Magazine article The Times Higher Education Supplement : THE

The Week in Higher Education: News

Magazine article The Times Higher Education Supplement : THE

The Week in Higher Education: News

Article excerpt

In a thorough cock-up, the Indian Journal of Surgery has had to retract a paper on "Penile Strangulation by Metallic Rings". According to the Retraction Watch website, the article tells the eye-watering tale of a lorry driver who saw fit to address his problems with spontaneous nocturnal ejaculation by forcing his gearstick into neutral via the application of two metal rings (internal diameters of 2.5cm and 2cm). The remedy, helpfully illustrated with a photo, led to horrible swelling and hospital admittance. An "indigenous" removal technique proved successful, and subsequent "psychoanalysis" revealed "no abnormality". But it didn't end so happily for the two authors, from the Government Medical College in Kota, Rajasthan, because the paper was retracted after it was revealed to be a copy of an earlier report in the Bombay Hospital Journal. Surely the plagiarists ought to be thanked for giving the world a second chance to enjoy such a seminal paper?

The University of Oxford's biggest donor has been found dead off the coast of Bermuda, The Times reported on 27 June. The body of James Martin, who made his fortune writing books about the future of technology, was found by a kayaker on 24 June near a private island where he had lived for decades, the paper said. Dr Martin, 79, gave endowments totalling Pounds 100 million to Oxford, including the largest sum ever donated to a UK university, which was used to establish the Oxford Martin School. "He was a visionary thinker who urged us to focus on the challenges and opportunities the technology will bring us in the 21st century," said his friend Lord Rees of Ludlow, Astronomer Royal and former president of the Royal Society. However, his gifts had caused some ructions. Finding room for the school led to large numbers of books being shifted around Oxford's campus, prompting disquiet among library users.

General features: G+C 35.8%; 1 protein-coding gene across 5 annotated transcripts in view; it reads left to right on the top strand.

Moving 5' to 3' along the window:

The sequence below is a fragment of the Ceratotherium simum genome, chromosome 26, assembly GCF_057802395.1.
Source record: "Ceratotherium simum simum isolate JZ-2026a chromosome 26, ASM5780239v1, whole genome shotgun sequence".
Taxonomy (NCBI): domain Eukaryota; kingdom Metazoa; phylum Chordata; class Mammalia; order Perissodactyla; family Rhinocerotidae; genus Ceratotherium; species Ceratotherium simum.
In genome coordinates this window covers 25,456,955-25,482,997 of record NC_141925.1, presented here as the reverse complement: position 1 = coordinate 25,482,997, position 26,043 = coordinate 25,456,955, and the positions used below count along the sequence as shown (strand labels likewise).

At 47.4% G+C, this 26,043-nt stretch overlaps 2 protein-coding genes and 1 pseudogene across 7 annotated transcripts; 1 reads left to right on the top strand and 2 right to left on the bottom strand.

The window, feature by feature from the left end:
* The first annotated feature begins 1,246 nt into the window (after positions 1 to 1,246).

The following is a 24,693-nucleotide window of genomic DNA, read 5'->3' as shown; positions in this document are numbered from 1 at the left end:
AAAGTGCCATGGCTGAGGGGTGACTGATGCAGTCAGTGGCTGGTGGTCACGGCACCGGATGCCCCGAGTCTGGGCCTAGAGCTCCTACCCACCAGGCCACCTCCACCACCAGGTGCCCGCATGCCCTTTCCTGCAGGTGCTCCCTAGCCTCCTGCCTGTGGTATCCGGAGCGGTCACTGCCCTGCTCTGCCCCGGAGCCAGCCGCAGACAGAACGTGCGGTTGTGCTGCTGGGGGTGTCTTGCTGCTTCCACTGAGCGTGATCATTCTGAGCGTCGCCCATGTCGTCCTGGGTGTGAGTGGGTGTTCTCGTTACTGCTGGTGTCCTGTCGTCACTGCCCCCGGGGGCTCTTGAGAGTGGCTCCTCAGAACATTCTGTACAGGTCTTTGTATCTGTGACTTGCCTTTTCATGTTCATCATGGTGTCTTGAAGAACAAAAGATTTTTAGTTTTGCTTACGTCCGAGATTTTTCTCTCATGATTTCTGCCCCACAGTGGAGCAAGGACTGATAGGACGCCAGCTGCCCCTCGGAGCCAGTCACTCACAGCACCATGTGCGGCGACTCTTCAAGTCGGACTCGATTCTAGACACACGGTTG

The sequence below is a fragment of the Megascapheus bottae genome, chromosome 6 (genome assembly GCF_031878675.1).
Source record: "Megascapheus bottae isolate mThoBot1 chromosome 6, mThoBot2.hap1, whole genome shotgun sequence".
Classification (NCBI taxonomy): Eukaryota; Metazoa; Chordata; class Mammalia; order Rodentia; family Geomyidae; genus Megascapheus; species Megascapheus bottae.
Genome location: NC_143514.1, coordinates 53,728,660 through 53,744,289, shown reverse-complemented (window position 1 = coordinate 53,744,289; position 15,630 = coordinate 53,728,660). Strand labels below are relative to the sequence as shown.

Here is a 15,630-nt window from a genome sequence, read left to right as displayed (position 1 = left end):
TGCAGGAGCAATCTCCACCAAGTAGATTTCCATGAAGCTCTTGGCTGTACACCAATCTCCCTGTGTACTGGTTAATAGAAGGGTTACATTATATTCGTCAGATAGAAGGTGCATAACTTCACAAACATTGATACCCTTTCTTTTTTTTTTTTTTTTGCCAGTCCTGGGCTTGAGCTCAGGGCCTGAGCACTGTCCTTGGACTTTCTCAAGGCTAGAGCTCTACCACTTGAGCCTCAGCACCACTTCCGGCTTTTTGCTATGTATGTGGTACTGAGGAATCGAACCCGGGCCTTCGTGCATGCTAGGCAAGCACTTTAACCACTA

Michael Gove's removal of teacher training places from "politically correct" universities may lead to a shortage of up to 5,000 trainee teachers this autumn, The Sunday Times reported on 30 June. Half the vacancies for teachers to train in schools - which the education secretary favours over university-based training - have not been filled, and so far just 7 per cent of places to train "on the job" as a physics or a religious education teacher have been taken, the paper said. …

Search by... Author
Show... All Results Primary Sources Peer-reviewed

Oops!

An unknown error has occurred. Please click the button below to reload the page. If the problem persists, please try again in a little while.